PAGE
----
The criteria to define a substance as endocrine disruptive are not as accepted as for CMR or PBT, but the effects are equally concerning. As in the case of CMR substances, the effects can be permanent and influence lives not yet born. Assessments to decide whether a substance is endocrine disruptive are done case by case, and efforts to develop standardized criteria and test methods are going on on an international level.

According to the current definition, the substance must be exogen (not produced within the body) and change the function of the hormone system, causing a negative effect for an organism, offspring or sub-population.

Increase in problems caused by endocrine disruptive substances  

Several health problems related to endocrine systems have increased significantly during the last decades. At the same time, the production of, and exposure to, endocrine disruptive substances has also increased. Problems believed to be associated with endocrine disruptive substances include decreased sperm production, congenital defects and hormone-related cancer. There are also indications of other links between endocrine disruptive substances and for example allergy, obesity or neuropsychiatric disorders.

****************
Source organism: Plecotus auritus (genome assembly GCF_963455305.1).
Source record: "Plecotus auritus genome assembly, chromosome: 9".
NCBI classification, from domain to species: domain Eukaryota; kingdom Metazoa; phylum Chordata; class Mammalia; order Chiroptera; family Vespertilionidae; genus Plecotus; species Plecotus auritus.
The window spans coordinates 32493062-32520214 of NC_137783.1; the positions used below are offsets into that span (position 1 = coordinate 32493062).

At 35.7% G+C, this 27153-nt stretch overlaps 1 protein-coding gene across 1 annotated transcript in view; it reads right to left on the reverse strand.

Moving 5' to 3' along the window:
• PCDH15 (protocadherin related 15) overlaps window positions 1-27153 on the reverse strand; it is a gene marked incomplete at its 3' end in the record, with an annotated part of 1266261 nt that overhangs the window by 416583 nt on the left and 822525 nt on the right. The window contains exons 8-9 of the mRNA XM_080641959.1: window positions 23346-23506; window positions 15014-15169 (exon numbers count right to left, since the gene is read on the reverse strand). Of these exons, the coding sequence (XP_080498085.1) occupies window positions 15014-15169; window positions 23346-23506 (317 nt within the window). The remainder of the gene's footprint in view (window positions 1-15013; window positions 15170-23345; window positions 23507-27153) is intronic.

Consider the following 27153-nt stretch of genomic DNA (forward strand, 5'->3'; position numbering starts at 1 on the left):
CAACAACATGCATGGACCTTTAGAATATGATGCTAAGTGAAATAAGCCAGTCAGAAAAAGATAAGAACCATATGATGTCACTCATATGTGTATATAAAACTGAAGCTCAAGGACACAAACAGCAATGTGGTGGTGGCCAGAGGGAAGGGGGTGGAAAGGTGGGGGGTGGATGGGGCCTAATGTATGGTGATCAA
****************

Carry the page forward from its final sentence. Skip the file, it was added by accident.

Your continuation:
These links are not unambiguous, due to the complex human life cycle and biology. There are other aspects of our lifestyle, besides increased exposure to chemicals, that have changed over the years, such as diet and exercise. There is also “noise” and other possible factors that may interfere. It is likely to believe that several factors act in combination, and that the exposure to endocrine disruptive substances is one important factor.

Environmental effects easier to measure 

The connection between endocrine disruptive substances and negative environmental effects have been observed more unambiguously. Many animals have less complex life cycles and less “noise”, and consequently the link between endocrine disruptive substances and negative effects becomes more easy to follow. It is also easier to study and verify the effect of the environment for a fish in the laboratory, than for a human. 

In nature the negative effect from endocrine disruptive substances has been documented, for example in thinner egg shells, behavior disorders in birds, skeletal abnormities, imposex (male genitalia in females) in marine molluscs, feminisation and masculinization of fish and disrupted reproductive rates in reptiles.

More information about endocrine disruptive substances at ECHAS website

These are the phase-out substances

  • Carcinogenic, category 1A or 1B  
  • Mutagenic, category 1A or 1B 
  • Toxic to reproduction substances, category 1A or 1B 
  • Persistent, bioaccumulative and toxic substances (PBT) 
  • Very persistent and very bioaccumulative substances (vPvB) 
  • Endocrine disruptors 
  • Particularly hazardous metals (cadmium, mercury, lead, and their compounds) 
  • Ozone-depleting substances 

Find all substances to be phased out 

These databases help you find the phase-out substances classified PBT, CMR, SVHC (including endocrine disruptive): 

Nina Melander

Contact person

Nina Melander

Rådgivare Substitutionscentrum

+46 10 516 52 16

Read more about Nina

Contact Nina
CAPTCHA This question is for testing whether or not you are a human visitor and to prevent automated spam submissions.

* Mandatory By submitting the form, RISE will process your personal data.